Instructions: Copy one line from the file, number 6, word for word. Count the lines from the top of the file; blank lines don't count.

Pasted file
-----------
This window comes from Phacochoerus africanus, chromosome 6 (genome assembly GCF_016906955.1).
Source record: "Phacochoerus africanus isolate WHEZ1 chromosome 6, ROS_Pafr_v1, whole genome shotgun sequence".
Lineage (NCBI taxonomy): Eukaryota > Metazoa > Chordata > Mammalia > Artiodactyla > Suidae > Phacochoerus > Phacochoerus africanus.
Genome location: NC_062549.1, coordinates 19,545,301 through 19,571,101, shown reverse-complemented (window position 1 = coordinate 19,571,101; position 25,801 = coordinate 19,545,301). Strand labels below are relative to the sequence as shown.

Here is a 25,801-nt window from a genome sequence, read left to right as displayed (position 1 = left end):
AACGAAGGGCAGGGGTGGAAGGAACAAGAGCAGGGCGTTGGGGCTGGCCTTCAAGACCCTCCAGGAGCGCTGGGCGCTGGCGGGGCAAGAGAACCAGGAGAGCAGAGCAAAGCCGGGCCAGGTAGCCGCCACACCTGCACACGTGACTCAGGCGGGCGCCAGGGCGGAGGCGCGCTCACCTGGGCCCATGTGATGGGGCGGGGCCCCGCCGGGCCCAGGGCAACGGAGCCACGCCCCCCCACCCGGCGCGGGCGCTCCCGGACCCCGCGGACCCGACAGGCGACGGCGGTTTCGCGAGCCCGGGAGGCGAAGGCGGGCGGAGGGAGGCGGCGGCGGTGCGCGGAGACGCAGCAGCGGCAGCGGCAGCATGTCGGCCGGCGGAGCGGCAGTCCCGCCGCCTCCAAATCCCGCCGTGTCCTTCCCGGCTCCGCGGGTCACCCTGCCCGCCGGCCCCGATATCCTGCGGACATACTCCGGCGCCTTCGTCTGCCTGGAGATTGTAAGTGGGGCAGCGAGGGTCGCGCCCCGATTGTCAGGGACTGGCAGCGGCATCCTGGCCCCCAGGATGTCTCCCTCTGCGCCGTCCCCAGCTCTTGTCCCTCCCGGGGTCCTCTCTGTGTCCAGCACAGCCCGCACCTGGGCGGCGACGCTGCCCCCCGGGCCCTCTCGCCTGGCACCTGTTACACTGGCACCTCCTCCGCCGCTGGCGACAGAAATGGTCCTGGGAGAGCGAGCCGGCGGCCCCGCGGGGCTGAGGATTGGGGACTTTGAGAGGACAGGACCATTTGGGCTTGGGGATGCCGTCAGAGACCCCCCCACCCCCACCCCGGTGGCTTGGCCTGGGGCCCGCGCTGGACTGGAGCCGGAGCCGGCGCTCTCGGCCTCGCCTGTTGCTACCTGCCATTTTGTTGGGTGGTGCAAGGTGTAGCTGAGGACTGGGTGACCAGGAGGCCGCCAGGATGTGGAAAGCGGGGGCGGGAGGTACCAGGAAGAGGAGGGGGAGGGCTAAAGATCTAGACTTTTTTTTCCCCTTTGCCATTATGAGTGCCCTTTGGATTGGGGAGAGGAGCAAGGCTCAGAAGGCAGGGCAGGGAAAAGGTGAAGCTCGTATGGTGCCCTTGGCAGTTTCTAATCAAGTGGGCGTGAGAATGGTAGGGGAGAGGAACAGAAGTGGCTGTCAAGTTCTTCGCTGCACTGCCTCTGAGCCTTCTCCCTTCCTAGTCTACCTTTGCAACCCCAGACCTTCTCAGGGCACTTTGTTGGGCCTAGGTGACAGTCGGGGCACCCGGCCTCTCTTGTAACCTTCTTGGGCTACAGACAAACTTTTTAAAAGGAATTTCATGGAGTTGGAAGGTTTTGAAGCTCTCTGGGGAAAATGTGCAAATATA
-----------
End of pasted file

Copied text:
AACGAAGGGCAGGGGTGGAAGGAACAAGAGCAGGGCGTTGGGGCTGGCCTTCAAGACCCTCCAGGAGCGCTGGGCGCTGGCGGGGCAAGAGAACCAGGAGAGCAGAGCAAAGCCGGGCCAGGTAGCCGCCACACCTGCACACGTGACTCAGGCGGGCGCCAGGGCGGAGGCGCGCTCACCTGGGCCCATGTGATGGGGCGGGGCCCCGCCGGGCCCAGGGCAACGGAGCCACGCCCCCCCACCCGGCGCGGGCGCTCCCGGACCCCGCGGACCCGACAGGCGACGGCGGTTTCGCGAGCCCGGGAGGCGAAGGCGGGCGGAGGGAGGCGGCGGCGGTGCGCGGAGACGCAGCAGCGGCAGCGGCAGCATGTCGGCCGGCGGAGCGGCAGTCCCGCCGCCTCCAAATCCCGCCGTGTCCTTCCCGGCTCCGCGGGTCACCCTGCCCGCCGGCCCCGATATCCTGCGGACATACTCCGGCGCCTTCGTCTGCCTGGAGATTGTAAGTGGGGCAGCGAGGGTCGCGCCCCGATTGTCAGGGACTGGCAGCGGCATCCTGGCCCCCAGGATGTCTCCCTCTGCGCCGTCCCCAGCTCTTGTCCCTCCCGGGGTCCTCTCTGTGTCCAGCACAGCCCGCACCTGGGCGGCGACGCTGCCCCCCGGGCCCTCTCGCCTGGCACCTGTTACACTGGCACCTCCTCCGCCGCTGGCGACAGAAATGGTCCTGGGAGAGCGAGCCGGCGGCCCCGCGGGGCTGAGGATTGGGGACTTTGAGAGGACAGGACCATTTGGGCTTGGGGATGCCGTCAGAGACCCCCCCACCCCCACCCCGGTGGCTTGGCCTGGGGCCCGCGCTGGACTGGAGCCGGAGCCGGCGCTCTCGGCCTCGCCTGTTGCTACCTGCCATTTTGTTGGGTGGTGCAAGGTGTAGCTGAGGACTGGGTGACCAGGAGGCCGCCAGGATGTGGAAAGCGGGGGCGGGAGGTACCAGGAAGAGGAGGGGGAGGGCTAAAGATCTAGACTTTTTTTTCCCCTTTGCCATTATGAGTGCCCTTTGGATTGGGGAGAGGAGCAAGGCTCAGAAGGCAGGGCAGGGAAAAGGTGAAGCTCGTATGGTGCCCTTGGCAGTTTCTAATCAAGTGGGCGTGAGAATGGTAGGGGAGAGGAACAGAAGTGGCTGTCAAGTTCTTCGCTGCACTGCCTCTGAGCCTTCTCCCTTCCTAGTCTACCTTTGCAACCCCAGACCTTCTCAGGGCACTTTGTTGGGCCTAGGTGACAGTCGGGGCACCCGGCCTCTCTTGTAACCTTCTTGGGCTACAGACAAACTTTTTAAAAGGAATTTCATGGAGTTGGAAGGTTTTGAAGCTCTCTGGGGAAAATGTGCAAATATA